But zinefest applications were always asking what my zine is about—kinda like this question. And this forced me eventually to zoom out and try to identify a single theme that drives all my zines. And that theme is resistance. All my zines revolve around resistance in some way. The art essay challenges the way we think about art. And the Ruben Williams zine tells the story of a person who had to fight like crazy to keep a career he had carved out for himself. The process of figuring out this overarching theme that drives my zines actually influenced how I conceptualize my entire body of work. I had never realized that virtually everything I've written is preoccupied with resistance in some way. Finally, I alighted on this tagline for my zine: It's about humans resisting dehumanization.

What are some of your favorite zines and zine makers?

You've never heard of them! My favorite zines are one-offs made by unknown zinesters who try it only once and then disappear. Super obscure, unremarked zines are like messages in a bottle to me—Little notes sent out from a lone soul into the wide world probably never to be found—except that I found them! Other than these, I'm very inspired by Katie Dinh, a.k.a. @bluebidoo. I think her eight-folds sum up the ideal zine for me. Short, spontaneous, poignant, and just soaked with heart and surprise and beauty. Because of her work, I took up making eight-folds more regularly.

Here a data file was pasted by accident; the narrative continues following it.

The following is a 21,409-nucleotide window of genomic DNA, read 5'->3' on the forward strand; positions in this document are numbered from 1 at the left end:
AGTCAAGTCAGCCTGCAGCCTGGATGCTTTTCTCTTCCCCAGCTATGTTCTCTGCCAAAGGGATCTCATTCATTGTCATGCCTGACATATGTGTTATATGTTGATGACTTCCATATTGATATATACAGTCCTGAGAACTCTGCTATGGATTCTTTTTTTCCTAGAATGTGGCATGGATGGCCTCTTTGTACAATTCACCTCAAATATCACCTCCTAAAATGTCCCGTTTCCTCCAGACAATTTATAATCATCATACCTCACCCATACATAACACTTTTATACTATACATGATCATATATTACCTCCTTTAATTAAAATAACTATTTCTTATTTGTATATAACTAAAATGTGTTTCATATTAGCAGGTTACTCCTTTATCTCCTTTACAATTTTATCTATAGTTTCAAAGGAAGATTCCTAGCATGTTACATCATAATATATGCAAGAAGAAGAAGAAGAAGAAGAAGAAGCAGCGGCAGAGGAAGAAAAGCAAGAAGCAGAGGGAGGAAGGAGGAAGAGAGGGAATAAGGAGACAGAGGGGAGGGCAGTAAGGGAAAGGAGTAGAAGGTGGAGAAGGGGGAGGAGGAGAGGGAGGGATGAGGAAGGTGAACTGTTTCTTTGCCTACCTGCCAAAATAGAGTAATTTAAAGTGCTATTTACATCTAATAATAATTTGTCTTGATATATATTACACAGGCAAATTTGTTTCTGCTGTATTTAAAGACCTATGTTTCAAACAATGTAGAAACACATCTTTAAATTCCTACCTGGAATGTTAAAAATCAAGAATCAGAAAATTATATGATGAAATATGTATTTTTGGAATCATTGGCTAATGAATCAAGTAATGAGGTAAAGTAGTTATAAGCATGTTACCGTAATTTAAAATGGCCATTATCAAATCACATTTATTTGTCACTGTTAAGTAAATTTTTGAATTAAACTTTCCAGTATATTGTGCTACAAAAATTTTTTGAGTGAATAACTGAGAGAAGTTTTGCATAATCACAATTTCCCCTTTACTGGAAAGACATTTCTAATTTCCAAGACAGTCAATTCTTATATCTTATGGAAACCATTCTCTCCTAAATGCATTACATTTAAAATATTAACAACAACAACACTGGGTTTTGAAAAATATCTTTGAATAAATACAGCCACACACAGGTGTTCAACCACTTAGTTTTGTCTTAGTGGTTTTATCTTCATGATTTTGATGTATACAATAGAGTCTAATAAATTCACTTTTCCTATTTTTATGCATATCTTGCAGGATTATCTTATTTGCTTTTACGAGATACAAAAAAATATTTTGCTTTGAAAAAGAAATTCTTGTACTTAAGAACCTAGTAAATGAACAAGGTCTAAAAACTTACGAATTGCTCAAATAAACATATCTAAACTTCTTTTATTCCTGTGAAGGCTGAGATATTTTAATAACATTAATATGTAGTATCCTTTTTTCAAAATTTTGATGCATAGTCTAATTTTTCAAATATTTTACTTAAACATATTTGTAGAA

Your zines are in our library collection for patrons to borrow. What do you think about that?

This is thrilling because not only do I know people have the opportunity to learn about a really inspiring guy like Ruben Williams, who totally deserves to be better-known, but it means I get to learn about the unusual things other zine makers discover and figure out, too—Stuff that the mainstream ignores. That's one of the best things about zines to me—that the material is often something you could only ever find in a zine.

What do you think is the future of zines?

I think zines will continue to be mostly an underground phenomenon. In their modern incarnation, they started as fanzines for science fiction and then went through a phase where punk culture had a huge influence, and now they are this really egalitarian, hyper-diverse, and hyper-inclusive art form. But throughout that evolution, they have always stayed the product of normal folks communicating with normal folks. So whatever direction zines end up going in the future, I think they will stay like that—an art form of the people. Once in a while, some famous name or a Madison Avenue brand will try to co-opt the zine form, but it always ends up falling flat. Zines belong to the people.

Why are zines important?

Zines are most important as a bridging element, I think. Since anyone can make a zine, they provide an almost universally accessible means of meaningful communication. At a big zinefest, for example, you can see all the different races, all the different classes, all the different generations, all the different sexual orientations, and all the different genders. It's the accessibility and flexibility of the zine's form and content that make such a coming together of various folks possible. In a way, a zinefest is a model of how peaceful society could be if everyone could just join together and share with each other the things that they love. To me, the most important attribute of zines is that they facilitate this kind of communion.


John Dishwasher's Zine #14: Panic soup la coronavirus
Dishwasher, John

John Dishwasher's Zine #16
Dishwasher, John

John Dishwasher's Zine #10: Here's the Story of a Lovely Lady
Dishwasher, John

En solidaridad con las mujeres de Mexico = In solidarity with Mexican women
Dishwasher, John

Reuben the Guide: Border Pioneer: No. 9
Dishwasher, John